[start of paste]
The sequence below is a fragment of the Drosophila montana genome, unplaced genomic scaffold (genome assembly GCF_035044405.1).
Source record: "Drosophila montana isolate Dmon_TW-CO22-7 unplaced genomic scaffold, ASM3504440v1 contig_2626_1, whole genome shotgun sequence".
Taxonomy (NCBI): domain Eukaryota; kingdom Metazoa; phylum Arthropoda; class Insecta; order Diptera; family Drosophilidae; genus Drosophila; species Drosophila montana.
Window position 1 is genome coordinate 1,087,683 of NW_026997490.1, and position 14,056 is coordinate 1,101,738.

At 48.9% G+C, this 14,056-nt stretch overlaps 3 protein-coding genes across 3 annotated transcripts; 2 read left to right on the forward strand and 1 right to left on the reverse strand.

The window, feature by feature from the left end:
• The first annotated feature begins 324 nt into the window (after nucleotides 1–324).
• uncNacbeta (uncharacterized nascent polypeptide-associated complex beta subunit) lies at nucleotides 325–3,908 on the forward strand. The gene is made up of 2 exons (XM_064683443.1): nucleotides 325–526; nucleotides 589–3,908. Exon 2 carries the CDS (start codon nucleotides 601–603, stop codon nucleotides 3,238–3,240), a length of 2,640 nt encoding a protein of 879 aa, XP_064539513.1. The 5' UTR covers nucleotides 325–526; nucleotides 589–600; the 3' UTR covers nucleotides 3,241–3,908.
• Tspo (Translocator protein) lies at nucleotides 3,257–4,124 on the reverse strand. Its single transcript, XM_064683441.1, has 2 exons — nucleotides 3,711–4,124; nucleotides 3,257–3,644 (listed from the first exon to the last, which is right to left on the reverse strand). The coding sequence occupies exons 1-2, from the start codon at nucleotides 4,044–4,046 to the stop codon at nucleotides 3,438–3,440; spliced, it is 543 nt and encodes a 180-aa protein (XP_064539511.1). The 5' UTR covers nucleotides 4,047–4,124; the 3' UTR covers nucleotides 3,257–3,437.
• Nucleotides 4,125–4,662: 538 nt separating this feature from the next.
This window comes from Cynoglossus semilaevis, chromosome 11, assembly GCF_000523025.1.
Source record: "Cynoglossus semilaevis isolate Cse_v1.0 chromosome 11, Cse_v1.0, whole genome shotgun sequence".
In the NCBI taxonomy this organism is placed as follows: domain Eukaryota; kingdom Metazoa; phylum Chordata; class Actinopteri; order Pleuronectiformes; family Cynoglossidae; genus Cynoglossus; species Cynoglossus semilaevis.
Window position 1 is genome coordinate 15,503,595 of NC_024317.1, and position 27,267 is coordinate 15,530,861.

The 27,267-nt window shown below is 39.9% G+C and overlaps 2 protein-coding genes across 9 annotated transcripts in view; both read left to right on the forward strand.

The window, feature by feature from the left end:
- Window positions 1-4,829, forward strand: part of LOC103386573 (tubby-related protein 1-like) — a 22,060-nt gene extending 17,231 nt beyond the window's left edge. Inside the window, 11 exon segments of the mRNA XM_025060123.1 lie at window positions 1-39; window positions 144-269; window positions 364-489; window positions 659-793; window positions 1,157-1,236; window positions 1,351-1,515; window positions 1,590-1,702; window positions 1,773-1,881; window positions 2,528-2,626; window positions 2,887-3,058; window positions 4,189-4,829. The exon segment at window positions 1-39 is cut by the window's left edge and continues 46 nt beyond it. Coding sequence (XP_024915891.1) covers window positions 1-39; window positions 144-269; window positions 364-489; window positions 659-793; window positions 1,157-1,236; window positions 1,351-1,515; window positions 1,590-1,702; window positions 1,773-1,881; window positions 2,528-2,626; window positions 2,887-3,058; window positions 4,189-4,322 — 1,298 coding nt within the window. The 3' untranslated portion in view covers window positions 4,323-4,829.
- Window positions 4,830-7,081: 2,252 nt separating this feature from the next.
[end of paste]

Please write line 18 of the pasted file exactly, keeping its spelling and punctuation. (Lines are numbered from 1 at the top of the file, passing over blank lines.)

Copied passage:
- Window positions 4,830-7,081: 2,252 nt separating this feature from the next.